“To bale or not to bale”
Life is full of compromises! Any of you who have been married for more than a few years will know this is to be true! I love my wife dearly and without her I’d be completely lost. Not only is she a wonderful woman, mother and cook. She also doubles as farm secretary, go-getter, deliverer of harvest lunches and dinners and the one who knows exactly when I’m doing things wrong! Unfortunately she’s almost always right! Next year we will celebrate our 18 year anniversary and part of the reason we are still happily married is our ability to talk and compromise on things.
“What on earth has this got to do with conservation-ag and no-till farming?” I hear you ask!
Well this year as a farmer who has been 100% no-till farming for 5 yrs I found myself becoming quite set in my ways when it came to the issue of baling straw.
Having spent 2 years travelling the world on my Nuffield Scholarship looking at successful no-till techniques and finding farmers who had been carrying out this practice for up to 40 years, I became a bit of a fanatic about chopping straw, creating a mulch and feeding the worms and soil biology with all forms of crop residue. I have been very proud to say that our lack of P and K applications in bagged form for now over 18 years have been largely down to chopping straw as well as adding some compost, FYM and cover crops in small amounts recently However this year the hot dry spring and summer in the UK saw many more arable farmers than normal bale straw behind the combine!
This was prompted by the stock farmers, who found that summer grazing ran out, and conserved winter supplies had to be fed during summer. The hashtag #farmershelpingfarmers was created on twitter to help champion the plight of the suffering stock farmers and champion the roles of the selfless arable farmers who rushed to the aid of their fellow farmers by baling every blade of straw in sight.
It’s interesting that this coincided with record prices for both straw in the swath and by the ton!! Part of me found this frustrating! “Don’t they know they’re ruining their soils and wrecking their soil organic matter levels?” was the thought going through my head if not on my twitter timeline! It did make my blood boil that certain farmers would publicise their generosity to the nation whilst taking a price for that straw which, if truth be known, the stock farmers will struggle to justify even if they barely can afford!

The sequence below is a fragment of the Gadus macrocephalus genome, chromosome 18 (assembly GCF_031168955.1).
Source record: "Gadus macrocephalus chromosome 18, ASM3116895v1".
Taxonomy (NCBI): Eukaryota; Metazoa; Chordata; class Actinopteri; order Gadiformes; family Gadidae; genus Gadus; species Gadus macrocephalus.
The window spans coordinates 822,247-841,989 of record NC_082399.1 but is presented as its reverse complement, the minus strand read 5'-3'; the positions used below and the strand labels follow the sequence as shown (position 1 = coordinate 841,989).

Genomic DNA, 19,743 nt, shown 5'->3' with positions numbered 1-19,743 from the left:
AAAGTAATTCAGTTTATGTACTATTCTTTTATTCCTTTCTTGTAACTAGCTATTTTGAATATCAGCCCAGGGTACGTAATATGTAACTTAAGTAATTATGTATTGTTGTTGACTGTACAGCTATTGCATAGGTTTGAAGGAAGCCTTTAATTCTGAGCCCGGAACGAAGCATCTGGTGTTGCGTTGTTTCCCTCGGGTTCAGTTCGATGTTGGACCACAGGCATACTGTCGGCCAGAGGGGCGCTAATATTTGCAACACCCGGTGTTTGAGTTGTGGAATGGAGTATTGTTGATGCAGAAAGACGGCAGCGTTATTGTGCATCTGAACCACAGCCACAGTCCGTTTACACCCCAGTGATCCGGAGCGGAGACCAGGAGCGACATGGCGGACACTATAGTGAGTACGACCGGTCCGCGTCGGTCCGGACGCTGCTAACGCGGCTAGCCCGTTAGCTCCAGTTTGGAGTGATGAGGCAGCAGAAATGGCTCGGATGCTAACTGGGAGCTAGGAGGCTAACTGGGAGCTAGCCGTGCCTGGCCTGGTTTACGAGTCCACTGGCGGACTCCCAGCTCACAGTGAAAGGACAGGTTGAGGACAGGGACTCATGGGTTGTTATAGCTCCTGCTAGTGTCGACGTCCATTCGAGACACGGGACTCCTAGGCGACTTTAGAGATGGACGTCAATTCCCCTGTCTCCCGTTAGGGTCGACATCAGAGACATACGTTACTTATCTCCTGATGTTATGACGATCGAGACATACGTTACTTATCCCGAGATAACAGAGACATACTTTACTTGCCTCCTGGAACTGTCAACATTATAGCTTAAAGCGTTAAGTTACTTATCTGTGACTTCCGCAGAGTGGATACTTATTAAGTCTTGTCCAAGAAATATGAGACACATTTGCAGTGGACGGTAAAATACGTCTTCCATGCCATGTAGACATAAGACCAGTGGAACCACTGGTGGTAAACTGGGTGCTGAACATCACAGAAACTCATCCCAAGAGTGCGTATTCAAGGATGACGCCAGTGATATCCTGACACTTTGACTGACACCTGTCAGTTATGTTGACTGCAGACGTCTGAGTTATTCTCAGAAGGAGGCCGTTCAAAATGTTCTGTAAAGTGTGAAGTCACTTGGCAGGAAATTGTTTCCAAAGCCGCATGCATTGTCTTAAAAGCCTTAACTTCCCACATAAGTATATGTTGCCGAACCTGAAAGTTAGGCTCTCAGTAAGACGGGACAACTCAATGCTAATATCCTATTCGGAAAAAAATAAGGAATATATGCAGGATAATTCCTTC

A soil advisor of mine once said “straw is a crop so treat it as such. Put half the money in your back pocket and spend the other half improving your soils” With this in mind and the arrogance of youth (41 is still young for a farmer!) I obviously chopped everything this year! Having just applied a second dose of slug pellets (ferric phosphate of course) to my struggling Oilseed Rape today (10th September) I’m beginning to wonder whether I should be compromising on my “no baling” rule particularly pre OSR! Perhaps baling the straw and applying some compost/FYM etc would have helped emergence?! (And my bank balance!)
This year we used a cane molasses product with our liquid nitrogen and this seems to have worked well. Our aim has been to soften the negative effects and also reduce our overall N rate. We have done this by 10% on the previous years rate, with yields and quality very pleasing given the difficult grain fill period. I am planning to use this product, called “Boost”, with all fungicides, liquid N and glyphosate at a rate of about 5L/ha for the coming season at @ cost of about £3/ ha per application.
Given the hot and very dry weather following harvest we chose not to establish any cover crops this year. Our self sown volunteer Oilseed Rape is growing away nicely as a free cover crop pre wheat. Ironic that no slug pellets, fertiliser or pre-ems have been used. So thoughts now turn to autumn and next years projects and planned purchases! Having broken 16 shear bolts on our flat lift in as many yards, an auto reset subsoiler and perhaps a big straw shed are on the shopping list!